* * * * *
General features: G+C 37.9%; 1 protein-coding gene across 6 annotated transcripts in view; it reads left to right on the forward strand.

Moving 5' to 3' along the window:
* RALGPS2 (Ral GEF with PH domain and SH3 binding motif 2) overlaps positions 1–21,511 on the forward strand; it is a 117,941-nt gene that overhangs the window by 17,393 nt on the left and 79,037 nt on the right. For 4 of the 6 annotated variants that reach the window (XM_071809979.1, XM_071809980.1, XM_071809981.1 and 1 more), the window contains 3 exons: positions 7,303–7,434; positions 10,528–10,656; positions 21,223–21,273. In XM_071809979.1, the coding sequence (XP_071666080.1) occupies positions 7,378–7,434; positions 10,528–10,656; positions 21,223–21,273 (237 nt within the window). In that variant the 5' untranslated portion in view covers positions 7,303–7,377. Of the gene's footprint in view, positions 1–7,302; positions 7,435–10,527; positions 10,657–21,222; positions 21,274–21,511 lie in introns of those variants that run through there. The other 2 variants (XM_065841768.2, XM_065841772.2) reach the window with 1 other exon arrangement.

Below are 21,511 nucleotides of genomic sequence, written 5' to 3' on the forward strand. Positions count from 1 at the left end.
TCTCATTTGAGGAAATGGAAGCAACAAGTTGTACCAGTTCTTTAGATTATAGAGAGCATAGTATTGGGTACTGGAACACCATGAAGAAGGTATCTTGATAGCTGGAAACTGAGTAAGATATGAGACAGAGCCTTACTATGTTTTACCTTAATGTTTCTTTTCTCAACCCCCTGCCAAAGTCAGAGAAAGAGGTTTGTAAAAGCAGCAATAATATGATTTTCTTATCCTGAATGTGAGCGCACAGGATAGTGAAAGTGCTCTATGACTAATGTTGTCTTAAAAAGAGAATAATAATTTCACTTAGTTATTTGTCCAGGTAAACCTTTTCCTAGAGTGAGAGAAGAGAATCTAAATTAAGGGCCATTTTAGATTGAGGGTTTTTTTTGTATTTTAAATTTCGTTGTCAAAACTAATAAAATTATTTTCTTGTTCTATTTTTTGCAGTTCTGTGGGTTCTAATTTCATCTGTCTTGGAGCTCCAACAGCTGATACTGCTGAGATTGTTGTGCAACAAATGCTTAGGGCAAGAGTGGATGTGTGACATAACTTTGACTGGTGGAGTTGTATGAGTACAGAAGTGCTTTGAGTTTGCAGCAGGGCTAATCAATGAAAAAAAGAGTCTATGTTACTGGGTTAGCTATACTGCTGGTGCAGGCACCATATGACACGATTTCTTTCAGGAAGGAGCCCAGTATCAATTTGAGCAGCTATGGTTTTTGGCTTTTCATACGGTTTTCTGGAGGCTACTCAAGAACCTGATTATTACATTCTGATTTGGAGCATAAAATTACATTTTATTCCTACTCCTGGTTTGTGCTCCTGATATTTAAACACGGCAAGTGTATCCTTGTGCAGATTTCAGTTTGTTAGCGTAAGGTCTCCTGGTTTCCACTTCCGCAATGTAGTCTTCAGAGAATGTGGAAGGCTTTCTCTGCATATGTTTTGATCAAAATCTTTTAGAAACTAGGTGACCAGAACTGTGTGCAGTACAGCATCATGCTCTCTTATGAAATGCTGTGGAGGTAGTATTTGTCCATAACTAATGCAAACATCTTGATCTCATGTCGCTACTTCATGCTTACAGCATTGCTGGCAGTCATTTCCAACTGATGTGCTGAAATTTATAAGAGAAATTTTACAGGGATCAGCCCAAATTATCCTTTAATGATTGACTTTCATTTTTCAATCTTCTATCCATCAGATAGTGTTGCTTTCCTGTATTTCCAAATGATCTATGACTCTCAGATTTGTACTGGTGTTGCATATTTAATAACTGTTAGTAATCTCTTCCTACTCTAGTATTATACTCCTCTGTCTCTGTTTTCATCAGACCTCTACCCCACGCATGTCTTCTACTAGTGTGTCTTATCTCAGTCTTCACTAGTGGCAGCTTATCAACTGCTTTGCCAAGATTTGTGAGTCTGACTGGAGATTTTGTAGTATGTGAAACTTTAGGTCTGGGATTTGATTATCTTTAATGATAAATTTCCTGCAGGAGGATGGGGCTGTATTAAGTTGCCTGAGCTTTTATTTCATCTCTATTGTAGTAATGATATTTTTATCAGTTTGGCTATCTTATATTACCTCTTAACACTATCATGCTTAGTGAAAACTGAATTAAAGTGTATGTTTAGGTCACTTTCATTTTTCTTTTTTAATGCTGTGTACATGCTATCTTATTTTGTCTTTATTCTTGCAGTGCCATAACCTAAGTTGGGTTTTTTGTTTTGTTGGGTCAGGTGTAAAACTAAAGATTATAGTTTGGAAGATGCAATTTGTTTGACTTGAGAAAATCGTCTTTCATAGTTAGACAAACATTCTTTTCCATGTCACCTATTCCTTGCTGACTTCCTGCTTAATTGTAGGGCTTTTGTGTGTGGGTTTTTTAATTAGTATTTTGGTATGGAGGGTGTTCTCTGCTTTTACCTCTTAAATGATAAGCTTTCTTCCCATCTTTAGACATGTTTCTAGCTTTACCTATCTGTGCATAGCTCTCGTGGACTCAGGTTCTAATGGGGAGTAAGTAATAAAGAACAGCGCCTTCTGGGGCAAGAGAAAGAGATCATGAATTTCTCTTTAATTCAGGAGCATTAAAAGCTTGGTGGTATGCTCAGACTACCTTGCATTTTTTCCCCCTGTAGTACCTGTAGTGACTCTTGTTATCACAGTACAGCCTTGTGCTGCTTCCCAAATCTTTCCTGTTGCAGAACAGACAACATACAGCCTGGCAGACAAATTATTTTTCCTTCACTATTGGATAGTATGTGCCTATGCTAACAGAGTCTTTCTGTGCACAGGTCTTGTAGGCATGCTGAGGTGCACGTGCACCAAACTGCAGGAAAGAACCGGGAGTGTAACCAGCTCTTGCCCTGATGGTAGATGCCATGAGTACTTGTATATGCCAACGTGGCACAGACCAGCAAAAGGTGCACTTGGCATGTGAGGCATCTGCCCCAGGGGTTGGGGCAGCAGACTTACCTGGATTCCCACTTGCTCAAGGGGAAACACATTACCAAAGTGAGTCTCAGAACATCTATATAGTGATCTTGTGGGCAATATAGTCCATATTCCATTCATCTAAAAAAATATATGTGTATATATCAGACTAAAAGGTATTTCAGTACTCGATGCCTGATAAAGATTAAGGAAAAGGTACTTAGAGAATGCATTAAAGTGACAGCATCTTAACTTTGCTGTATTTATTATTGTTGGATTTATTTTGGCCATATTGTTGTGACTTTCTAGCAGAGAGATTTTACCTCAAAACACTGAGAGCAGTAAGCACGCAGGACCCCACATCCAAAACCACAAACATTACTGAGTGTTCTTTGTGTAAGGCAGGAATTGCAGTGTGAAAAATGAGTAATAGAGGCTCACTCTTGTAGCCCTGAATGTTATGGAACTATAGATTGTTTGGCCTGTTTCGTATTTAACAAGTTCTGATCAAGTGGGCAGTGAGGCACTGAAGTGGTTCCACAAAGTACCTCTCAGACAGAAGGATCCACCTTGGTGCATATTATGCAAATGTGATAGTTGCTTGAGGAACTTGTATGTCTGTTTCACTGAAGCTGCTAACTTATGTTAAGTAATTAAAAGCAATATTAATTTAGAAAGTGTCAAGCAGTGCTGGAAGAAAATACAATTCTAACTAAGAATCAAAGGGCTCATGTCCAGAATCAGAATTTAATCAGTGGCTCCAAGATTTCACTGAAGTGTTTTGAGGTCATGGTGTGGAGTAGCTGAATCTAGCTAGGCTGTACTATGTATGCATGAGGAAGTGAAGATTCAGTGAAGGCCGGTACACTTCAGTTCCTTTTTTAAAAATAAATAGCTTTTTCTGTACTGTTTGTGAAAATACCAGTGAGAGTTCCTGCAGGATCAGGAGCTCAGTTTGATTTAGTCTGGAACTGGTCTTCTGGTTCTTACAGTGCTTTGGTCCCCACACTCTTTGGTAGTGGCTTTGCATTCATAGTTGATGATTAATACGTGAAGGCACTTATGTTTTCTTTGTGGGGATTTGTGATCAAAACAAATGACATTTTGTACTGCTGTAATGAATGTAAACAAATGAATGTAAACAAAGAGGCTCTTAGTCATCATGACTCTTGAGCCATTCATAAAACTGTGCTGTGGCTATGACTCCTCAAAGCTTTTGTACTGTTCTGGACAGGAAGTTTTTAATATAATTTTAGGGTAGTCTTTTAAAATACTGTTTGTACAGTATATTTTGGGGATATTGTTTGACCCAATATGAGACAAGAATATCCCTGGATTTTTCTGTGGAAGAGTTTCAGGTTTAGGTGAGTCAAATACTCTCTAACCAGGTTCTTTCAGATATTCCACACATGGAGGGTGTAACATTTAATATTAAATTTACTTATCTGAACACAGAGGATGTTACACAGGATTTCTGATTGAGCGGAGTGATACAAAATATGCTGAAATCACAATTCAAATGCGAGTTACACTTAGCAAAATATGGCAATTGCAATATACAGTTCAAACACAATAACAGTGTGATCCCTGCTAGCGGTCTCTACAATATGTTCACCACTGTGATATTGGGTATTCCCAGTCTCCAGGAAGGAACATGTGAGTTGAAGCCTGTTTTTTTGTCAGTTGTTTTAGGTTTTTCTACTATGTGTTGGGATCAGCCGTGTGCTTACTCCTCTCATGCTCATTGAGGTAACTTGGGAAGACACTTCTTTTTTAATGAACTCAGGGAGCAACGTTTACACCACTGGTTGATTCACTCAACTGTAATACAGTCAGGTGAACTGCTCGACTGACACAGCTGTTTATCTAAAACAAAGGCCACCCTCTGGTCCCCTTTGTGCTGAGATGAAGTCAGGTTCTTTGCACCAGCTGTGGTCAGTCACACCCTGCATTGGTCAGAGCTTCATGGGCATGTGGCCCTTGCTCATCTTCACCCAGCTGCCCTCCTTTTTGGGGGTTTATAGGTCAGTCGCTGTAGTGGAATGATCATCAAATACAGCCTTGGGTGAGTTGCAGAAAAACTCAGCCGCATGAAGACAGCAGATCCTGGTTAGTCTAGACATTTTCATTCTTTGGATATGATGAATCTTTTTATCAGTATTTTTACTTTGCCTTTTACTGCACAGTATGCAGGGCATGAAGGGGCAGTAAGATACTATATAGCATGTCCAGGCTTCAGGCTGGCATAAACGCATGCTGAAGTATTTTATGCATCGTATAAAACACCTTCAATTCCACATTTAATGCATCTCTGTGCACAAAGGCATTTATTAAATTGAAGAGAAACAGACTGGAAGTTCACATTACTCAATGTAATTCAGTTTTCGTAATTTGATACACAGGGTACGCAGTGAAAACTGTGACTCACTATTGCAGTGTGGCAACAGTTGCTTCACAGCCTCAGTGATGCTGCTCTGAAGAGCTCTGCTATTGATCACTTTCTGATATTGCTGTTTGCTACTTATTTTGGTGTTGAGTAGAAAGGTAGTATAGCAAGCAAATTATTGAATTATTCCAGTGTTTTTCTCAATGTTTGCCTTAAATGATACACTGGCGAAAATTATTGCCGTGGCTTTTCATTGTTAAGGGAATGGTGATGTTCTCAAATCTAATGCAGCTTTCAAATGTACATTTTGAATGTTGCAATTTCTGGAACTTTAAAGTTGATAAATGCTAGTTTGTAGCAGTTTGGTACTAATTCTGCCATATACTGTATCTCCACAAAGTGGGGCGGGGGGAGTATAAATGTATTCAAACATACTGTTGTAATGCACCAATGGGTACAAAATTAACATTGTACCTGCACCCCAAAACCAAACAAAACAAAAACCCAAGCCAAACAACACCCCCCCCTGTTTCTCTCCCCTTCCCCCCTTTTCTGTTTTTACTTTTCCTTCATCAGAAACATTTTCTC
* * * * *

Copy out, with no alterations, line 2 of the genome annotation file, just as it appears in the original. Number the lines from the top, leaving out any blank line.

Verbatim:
Moving 5' to 3' along the window: